Seventy-five years ago this month, the book at the top of the fiction best-seller list was “Gentleman’s Agreement,” by Laura Z. Hobson, which The Times would later call a “searing portrait of insidious, pervasive antisemitism in postwar American life.” It was about a crusading magazine writer who passes himself off as Jewish in order to write a series on antisemitism.
“Gentleman’s Agreement” wasn’t a book Hobson ever expected to see at No. 1 — or on the list at all. When she first dreamed up the plot, she told her publisher, Simon & Schuster, “I’ve got an idea for a book that the magazines will never look at, the movies won’t touch and the public won’t buy. But I have to do it.” She was wrong on all three counts: Cosmopolitan magazine excerpted the novel; the film version (produced by Darryl F. Zanuck, written by Moss Hart, directed by Elia Kazan and starring Gregory Peck) would go on to win Best Picture; and the novel was a smash hit that went back to press three times before its February 1947 publication date to meet bookstore demand.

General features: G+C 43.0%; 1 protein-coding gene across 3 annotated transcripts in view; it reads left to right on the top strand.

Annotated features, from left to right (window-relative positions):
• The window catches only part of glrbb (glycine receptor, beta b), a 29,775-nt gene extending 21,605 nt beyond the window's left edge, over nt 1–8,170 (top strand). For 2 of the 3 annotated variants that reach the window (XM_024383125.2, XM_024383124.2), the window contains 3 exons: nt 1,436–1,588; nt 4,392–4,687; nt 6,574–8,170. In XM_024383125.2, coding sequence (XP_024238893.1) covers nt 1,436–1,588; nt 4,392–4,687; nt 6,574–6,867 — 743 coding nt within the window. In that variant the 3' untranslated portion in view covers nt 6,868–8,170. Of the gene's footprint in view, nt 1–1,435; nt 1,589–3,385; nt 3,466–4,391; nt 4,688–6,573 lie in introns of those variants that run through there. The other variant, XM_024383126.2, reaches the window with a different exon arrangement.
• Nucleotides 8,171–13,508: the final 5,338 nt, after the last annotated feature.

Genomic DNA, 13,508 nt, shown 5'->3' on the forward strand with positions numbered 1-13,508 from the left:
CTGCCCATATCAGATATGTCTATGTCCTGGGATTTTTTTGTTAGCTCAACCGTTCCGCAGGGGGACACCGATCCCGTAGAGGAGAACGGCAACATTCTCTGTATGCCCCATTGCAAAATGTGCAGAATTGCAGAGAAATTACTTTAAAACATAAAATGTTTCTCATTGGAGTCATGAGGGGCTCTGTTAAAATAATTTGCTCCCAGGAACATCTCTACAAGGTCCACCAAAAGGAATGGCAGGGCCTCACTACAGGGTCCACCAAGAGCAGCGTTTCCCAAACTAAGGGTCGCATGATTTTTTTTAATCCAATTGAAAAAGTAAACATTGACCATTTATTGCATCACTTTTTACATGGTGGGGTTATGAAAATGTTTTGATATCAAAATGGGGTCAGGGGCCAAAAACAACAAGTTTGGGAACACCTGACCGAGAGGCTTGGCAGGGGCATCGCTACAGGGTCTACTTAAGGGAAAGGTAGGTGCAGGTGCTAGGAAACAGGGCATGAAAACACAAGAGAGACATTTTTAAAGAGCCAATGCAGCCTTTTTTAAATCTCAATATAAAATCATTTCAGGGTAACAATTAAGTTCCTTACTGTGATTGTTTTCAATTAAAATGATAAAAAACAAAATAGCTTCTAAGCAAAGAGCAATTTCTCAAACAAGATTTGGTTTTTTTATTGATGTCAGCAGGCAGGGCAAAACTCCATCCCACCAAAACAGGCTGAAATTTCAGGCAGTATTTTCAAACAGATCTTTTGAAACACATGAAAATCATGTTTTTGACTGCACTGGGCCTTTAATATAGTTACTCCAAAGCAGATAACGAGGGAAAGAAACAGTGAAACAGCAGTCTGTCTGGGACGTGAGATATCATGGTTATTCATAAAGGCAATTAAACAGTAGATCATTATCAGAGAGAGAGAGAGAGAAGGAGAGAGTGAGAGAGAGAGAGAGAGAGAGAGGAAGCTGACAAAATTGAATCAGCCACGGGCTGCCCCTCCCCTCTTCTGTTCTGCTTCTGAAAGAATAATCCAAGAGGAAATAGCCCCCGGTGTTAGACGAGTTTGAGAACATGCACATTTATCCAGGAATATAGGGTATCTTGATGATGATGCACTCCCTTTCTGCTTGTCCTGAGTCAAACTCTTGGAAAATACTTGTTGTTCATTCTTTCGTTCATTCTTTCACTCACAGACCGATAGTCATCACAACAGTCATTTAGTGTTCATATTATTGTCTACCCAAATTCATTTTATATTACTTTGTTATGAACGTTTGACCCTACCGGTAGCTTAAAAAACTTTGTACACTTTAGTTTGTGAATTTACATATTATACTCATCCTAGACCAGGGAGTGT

“Gentleman’s Agreement” got two reviews in The Times. In the Book Review, William Du Bois called it a “Grade-A tract which Mrs. Hobson has cleverly camouflaged as a novel”; but went on to say, “‘Gentleman’s Agreement’ … is still required reading for every thoughtful citizen of this parlous century.”
Charles Poore, the critic who reviewed the novel for the daily paper, was more effusive. “‘Gentleman’s Agreement,’ by Laura Hobson, is bound to be one of the most-discussed novels of the year,” he wrote. “It is … a courageous and penetrating study of human bigotry in terms of human lives. And it leaves unturned no stone under which the disquieting variety of bigots it exposes — among us all — can hide.” He added that it was “interesting” to think about all the people reading “Gentleman’s Agreement” during the coming summer “on the pleasant terraces of ‘restricted’ resorts. In a democracy.”
A few weeks after the book came out, the Book Review published a lighthearted interview with Hobson in its “People Who Read and Write” column. She told the reporter that as she was putting the finishing touches on “Gentleman’s Agreement,” she asked her older son, who was 9, “What’s prejudice, Mike?” He told her, “Well, I guess it’s when you decide some fellow’s a stinker before you ever met him.”
“For that moment, anyway,” the Book Review proclaimed, “Mrs. Hobson put herself at the head of the class.”